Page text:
• The cover of "The Best We Could Do," a graphic novel following Vietnamese refugees which was chosen as the 2017-2018 UCLA Common Book.

  • Author and illustrator of the 2017-2018 UCLA common Book, Thi Bui, speaks on a panel organized by the UCLA Asian American Studies Center and Center for Southeast Asian Studies. (Photo: Kevin Sprague/UCLA.)

  • Students pose with their copies of "The Best We Could Do" before Thi Bui's panel and book signing. (Photo: Kevin Sprague/UCLA.)

“The Best We Could Do”: Confronting unspoken trauma through storytelling

The author/illustrator of the UCLA 2017–18 Common Book advised students how to engage with their refugee families' heritage, stressing the importance of diversifying refugee narratives to prevent future superpowers from adopting condescending “savior” attitudes.

by Kevin Sprague (UCLA 2018)

UCLA International Institute, February 07, 2018
— Throughout this academic year, students across campus have been reading and discussing “The Best We Could Do” by Thi Bui, a graphic novel that depicts the experience of the author and her parents as refugees who came to America after the fall of South Vietnam in 1975.

The illustrated memoir was chosen as the 2017–18 Common Book by the First Year Experience office as a way to engage new undergraduate Bruins in campus-wide discussions of compelling social issues.

On January 31, the author/illustrator of “The Best We Could Do” joined the UCLA Asian American Studies Center and the Center for Southeast Asian Studies for a panel discussion on Southeast Asian refugee issues. Bui in particular explored storytelling as a means of coping with unspoken trauma. She encouraged students to engage with the history of the nations their refugee parents have left and shared her hopes that diversifying refugee narratives in popular culture would lead America (and future Asian superpowers) away from savior narratives.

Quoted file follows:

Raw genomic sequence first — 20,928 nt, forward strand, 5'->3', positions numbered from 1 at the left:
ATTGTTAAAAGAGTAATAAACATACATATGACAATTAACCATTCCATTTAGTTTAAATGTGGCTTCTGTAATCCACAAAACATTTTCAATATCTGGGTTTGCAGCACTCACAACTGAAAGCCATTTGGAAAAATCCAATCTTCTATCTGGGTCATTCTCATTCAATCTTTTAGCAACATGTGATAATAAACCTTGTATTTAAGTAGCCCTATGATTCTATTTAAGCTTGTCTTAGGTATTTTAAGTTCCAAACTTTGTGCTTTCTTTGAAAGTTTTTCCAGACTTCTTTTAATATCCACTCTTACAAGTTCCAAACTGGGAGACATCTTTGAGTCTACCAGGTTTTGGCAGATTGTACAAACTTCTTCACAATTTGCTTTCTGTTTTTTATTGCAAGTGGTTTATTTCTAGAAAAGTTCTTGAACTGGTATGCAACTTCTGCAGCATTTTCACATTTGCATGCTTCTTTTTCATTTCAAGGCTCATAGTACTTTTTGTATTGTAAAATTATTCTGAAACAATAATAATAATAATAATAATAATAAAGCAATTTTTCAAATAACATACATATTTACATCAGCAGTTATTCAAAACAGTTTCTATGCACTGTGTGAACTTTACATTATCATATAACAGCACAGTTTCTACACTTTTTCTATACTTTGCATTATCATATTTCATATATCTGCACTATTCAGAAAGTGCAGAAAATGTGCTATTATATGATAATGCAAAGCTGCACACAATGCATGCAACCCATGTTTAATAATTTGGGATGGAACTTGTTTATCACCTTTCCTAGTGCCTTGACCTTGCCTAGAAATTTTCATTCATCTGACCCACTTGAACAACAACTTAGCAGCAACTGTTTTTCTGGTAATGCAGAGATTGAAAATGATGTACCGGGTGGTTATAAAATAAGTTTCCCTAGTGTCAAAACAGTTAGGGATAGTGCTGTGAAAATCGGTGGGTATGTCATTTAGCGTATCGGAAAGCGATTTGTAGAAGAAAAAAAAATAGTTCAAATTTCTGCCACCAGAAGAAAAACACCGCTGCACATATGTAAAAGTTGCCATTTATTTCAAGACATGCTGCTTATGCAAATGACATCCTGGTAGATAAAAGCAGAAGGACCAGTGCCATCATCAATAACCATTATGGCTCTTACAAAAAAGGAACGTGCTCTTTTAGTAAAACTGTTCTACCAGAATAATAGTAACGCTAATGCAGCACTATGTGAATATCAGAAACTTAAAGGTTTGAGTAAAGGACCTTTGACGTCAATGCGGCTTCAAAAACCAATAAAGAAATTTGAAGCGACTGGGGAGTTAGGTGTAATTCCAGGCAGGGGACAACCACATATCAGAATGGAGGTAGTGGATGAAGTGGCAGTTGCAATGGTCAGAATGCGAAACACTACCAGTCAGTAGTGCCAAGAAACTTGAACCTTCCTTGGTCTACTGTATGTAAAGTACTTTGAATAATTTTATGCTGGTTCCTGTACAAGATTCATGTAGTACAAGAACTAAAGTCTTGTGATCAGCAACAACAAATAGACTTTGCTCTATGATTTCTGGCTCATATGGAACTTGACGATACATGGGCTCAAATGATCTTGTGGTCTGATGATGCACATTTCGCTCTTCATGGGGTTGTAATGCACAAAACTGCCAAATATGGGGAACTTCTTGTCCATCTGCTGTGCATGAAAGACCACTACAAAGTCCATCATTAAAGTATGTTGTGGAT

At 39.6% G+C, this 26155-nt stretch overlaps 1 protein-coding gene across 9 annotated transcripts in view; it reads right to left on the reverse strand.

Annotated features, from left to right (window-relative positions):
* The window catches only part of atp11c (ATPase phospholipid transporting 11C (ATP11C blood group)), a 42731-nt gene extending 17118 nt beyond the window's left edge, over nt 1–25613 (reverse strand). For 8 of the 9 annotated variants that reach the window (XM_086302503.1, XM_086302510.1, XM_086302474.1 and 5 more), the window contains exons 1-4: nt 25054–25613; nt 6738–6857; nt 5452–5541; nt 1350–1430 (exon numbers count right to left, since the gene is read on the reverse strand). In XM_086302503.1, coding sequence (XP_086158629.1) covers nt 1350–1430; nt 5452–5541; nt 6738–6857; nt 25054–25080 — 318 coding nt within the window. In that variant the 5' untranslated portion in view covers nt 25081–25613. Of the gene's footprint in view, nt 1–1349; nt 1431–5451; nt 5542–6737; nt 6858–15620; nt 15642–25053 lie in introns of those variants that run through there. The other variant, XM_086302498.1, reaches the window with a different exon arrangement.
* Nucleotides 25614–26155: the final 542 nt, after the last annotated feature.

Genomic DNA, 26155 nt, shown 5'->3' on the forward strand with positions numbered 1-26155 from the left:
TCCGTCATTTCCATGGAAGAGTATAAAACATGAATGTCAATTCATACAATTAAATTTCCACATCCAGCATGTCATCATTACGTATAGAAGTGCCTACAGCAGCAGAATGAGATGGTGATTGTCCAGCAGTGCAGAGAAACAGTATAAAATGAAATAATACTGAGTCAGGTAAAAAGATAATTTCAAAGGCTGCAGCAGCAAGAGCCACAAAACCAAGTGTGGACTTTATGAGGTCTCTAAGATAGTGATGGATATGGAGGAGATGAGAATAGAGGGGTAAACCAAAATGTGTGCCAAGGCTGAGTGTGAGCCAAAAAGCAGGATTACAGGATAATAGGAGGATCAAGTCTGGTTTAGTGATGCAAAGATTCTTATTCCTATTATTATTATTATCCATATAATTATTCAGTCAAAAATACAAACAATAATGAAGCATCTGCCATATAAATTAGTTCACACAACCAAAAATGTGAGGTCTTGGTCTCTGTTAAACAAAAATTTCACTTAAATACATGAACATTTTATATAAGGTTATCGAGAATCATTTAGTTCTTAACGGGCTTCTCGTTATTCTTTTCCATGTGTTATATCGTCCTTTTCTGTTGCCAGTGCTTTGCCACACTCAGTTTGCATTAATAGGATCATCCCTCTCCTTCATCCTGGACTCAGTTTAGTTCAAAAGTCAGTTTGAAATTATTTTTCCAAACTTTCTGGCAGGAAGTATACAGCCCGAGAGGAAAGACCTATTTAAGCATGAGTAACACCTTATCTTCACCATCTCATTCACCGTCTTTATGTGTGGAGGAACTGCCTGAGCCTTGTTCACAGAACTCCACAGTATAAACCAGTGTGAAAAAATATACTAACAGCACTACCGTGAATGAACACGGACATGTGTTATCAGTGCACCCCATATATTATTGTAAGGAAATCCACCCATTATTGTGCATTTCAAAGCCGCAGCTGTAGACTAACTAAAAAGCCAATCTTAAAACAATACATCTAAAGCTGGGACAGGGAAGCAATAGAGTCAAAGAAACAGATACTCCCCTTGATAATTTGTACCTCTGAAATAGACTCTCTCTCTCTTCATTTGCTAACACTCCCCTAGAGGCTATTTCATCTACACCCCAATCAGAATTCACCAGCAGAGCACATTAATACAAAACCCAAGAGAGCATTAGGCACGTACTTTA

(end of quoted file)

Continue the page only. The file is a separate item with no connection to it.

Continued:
Reflecting on unspoken trauma

“Stories create a space to work through what you’re carrying with you,” said the author when asked about the difficulties of publishing a book centered on her own family’s history. “It was important for me to capture my own discontent between what’s happening to me internally and what’s happening politically around the world.

“We all carry histories with us containing unresolved trauma which follows us throughout our everyday lives. But everyday life doesn’t permit us much space to talk about the hardships we’ve endured,” Bui explained. “In trauma, there’s ‘before’ and there’s ‘after.’ Those two modes don’t match. There’s no space to look back or understand what we’ve been through. By creating a private space for myself, like drawing, and then turning that into something more public — a book — I created space for personal reflection,” she said.

“I really appreciate how you’ve highlighted a conversation that is often overlooked or pushed aside in [the Vietnamese refugee] community,” responded Jolie Chea, a panelist from the UCLA Asian American Studies Department. “Many students of color or students related to refugees like myself look for narratives [that] reflect their realities. I’d never read a graphic novel about refugees or seen mental health issues within the Southeast Asian refugee community depicted like this. This book is not just visual, it’s visceral,” Chea said.

The difficulties of depicting reality

“There were some violent elements of the story which I didn’t want to draw and avoided, like constant violence against women and children,” said Bui, responding to a question from the audience on the difficulty of handling such sensitive material.